HONOLULU (KHON2) — Firefighting is a dangerous job. National statistics show driving to an emergency call is actually one of the most dangerous parts of the job.

Fire crews are there whenever we need them, putting their lives on the line every day fighting fires.

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However, firefighting isn’t the leading cause of death for these firefighters. It’s not even the second.

According to the United States Fire Administration, the second leading cause of death for firefighters in America — after cancer — is motor vehicle accidents, with 20% to 25% of firefighters dying in the line of duty every year.

Honolulu Fire Department Battalion Chief Aina Watson said it can be very dangerous.

“Most fire departments across the nation are volunteer fire departments, and they may or may not have a dedicated driver program to develop their operators,” Watson explained.

But Watson said HFD does. They have extensive driver training, and special license certification is required for employment.

“Recruits go through 80 hours of driver training and at least 16 hours behind-the-wheel to make sure they know how to operate the vehicle safely,” said Watson.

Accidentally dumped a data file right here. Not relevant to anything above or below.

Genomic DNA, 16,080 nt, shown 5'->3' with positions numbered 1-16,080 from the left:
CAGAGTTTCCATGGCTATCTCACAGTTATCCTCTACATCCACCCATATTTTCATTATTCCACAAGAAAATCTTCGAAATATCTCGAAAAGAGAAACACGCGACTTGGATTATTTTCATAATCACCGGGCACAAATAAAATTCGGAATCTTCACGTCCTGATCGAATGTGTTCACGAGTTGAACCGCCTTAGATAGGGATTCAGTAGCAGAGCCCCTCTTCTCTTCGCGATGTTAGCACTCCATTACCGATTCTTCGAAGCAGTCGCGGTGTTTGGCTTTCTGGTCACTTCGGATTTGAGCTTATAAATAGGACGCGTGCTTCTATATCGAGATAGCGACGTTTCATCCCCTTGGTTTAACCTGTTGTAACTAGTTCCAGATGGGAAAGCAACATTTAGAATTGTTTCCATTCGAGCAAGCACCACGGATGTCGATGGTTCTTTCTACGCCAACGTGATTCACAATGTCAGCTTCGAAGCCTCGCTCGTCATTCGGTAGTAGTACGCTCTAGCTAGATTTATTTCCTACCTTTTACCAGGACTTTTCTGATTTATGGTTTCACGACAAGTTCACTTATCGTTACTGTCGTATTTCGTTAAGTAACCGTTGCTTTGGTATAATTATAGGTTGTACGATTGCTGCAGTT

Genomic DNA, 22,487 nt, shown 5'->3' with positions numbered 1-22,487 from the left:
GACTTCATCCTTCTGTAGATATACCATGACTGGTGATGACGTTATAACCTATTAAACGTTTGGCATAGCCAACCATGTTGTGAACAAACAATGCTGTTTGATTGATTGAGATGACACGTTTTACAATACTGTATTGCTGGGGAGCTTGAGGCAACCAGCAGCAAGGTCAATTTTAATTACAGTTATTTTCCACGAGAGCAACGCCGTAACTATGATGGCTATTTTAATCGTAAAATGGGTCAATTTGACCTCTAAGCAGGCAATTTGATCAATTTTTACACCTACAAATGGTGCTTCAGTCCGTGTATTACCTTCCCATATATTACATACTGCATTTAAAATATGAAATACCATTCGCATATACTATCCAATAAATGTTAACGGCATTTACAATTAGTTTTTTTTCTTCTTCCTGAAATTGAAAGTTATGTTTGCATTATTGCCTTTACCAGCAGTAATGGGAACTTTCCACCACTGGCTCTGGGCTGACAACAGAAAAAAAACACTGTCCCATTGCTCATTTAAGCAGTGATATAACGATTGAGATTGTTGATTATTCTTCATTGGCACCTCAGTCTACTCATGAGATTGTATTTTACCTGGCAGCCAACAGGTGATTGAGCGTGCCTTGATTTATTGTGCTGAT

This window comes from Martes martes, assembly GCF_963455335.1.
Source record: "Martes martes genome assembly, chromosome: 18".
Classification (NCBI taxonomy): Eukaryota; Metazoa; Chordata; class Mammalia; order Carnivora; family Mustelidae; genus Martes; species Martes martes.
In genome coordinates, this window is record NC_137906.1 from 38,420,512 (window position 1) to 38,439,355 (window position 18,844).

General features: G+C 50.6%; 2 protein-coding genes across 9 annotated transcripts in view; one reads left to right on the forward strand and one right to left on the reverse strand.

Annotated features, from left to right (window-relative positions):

Maika Mataele, who’s a firefighter recruit in his second month of training, said operating these apparatuses can be a little overwhelming sometimes.

“But they do a good job,” he said, “not only giving us the skills and knowledge to do that, but also the confidence.”

They learn about every inch of the vehicle, including what’s under the cab. Mataele said they’re taught the basic mechanics of the vehicle and how to check to make sure it’s working properly.

So how often do they do these checks?

“Every day,” Mataele said. “Every time it transitions from one driver to a different driver, that driver is supposed to do a pre-check himself.”

All that training makes a difference.

Out of the 55,000 to 60,000 calls HFD responds to annually, Watson said they only had one accident in 2021, and they haven’t had any this year.

Accidents also delay response times, which means the person who called 911 has to wait.

“We could have someone who just had a heart attack,” Watson explained. “If we get out of that golden hour to save that life, it certainly is a life and death situation.”

He said they need the public’s help to get to calls quickly and safely, and lights and sirens are required to warn drivers ahead they’re coming.

“When we’re responding, it would be really helpful, if you’re not sure what to do, kind of look at what the driver in front of you is doing,” said Watson. “If they’re pulling to the right, then try to pull to the right.”

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And if your car is soundproof, you should check your rear and side mirrors every five to 10 seconds in case an emergency vehicle is approaching.